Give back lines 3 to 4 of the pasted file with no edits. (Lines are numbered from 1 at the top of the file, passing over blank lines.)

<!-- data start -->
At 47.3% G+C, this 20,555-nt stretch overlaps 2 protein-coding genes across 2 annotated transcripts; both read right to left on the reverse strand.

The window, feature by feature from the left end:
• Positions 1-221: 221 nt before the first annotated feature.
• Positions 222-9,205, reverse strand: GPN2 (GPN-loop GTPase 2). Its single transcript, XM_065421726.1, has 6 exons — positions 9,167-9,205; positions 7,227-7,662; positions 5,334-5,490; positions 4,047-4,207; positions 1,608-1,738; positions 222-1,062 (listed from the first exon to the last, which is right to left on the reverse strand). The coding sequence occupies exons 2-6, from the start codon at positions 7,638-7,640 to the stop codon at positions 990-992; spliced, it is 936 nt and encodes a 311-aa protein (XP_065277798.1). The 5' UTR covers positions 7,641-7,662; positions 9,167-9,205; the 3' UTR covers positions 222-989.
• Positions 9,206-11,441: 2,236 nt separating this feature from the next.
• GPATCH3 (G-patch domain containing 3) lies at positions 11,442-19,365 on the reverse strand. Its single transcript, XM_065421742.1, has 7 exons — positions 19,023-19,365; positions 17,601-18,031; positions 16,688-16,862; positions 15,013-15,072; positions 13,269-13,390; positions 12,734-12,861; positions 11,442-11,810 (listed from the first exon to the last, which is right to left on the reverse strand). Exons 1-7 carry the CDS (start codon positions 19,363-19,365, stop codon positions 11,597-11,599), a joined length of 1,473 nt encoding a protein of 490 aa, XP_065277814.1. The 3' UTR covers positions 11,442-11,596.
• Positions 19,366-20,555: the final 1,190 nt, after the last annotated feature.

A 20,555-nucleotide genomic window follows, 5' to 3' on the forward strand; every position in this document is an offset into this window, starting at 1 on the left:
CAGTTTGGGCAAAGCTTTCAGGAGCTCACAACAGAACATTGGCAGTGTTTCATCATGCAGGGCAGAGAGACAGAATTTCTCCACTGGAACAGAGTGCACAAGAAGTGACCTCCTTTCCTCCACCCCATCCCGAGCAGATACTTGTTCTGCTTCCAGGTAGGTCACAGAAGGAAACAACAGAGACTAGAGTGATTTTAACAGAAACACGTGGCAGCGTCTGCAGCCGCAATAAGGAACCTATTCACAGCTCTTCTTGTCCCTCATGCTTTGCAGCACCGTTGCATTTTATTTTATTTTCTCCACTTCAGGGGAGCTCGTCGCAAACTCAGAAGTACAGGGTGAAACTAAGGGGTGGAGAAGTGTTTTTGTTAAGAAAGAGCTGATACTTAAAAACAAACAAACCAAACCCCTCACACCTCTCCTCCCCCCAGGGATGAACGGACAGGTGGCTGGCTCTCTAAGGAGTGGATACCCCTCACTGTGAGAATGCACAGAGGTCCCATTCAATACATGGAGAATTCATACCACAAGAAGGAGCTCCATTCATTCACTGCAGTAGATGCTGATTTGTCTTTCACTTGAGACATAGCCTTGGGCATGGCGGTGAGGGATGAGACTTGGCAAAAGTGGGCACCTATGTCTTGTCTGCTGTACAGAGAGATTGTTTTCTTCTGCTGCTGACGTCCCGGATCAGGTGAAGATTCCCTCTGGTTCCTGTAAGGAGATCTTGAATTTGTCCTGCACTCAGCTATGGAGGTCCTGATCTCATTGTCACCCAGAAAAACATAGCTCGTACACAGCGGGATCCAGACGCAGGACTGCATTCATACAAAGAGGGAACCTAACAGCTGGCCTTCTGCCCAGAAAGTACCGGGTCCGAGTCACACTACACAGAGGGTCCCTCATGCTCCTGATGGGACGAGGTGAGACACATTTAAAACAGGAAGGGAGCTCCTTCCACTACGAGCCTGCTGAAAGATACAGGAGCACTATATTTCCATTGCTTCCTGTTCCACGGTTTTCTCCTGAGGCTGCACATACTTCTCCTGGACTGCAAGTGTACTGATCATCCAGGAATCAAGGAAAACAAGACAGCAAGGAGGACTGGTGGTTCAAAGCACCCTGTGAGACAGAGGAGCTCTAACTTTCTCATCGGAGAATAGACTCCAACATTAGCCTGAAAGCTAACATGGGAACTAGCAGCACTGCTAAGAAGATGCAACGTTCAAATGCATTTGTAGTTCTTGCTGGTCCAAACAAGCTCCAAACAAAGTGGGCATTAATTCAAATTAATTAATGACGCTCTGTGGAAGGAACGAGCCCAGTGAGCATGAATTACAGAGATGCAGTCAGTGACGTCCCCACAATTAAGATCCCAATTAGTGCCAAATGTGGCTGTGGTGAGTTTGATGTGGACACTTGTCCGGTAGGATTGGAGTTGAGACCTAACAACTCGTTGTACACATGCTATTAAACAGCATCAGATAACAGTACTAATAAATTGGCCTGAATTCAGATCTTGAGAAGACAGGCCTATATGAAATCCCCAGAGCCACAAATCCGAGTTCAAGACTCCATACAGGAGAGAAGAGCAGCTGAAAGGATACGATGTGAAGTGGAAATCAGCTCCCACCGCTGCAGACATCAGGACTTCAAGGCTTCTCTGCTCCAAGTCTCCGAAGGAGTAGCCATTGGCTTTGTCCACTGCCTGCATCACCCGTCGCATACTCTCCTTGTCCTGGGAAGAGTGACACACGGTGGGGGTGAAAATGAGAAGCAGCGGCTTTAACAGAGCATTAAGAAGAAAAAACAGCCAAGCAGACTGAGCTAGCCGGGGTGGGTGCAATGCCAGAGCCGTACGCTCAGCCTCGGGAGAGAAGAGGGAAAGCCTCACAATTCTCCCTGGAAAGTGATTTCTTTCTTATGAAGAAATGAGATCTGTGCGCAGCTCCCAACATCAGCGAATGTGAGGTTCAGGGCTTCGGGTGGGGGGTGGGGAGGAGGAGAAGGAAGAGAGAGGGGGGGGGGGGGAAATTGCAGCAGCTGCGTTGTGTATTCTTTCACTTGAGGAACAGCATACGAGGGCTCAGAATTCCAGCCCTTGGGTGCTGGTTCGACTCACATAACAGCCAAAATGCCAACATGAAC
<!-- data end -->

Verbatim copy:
• Positions 1-221: 221 nt before the first annotated feature.
• Positions 222-9,205, reverse strand: GPN2 (GPN-loop GTPase 2). Its single transcript, XM_065421726.1, has 6 exons — positions 9,167-9,205; positions 7,227-7,662; positions 5,334-5,490; positions 4,047-4,207; positions 1,608-1,738; positions 222-1,062 (listed from the first exon to the last, which is right to left on the reverse strand). The coding sequence occupies exons 2-6, from the start codon at positions 7,638-7,640 to the stop codon at positions 990-992; spliced, it is 936 nt and encodes a 311-aa protein (XP_065277798.1). The 5' UTR covers positions 7,641-7,662; positions 9,167-9,205; the 3' UTR covers positions 222-989.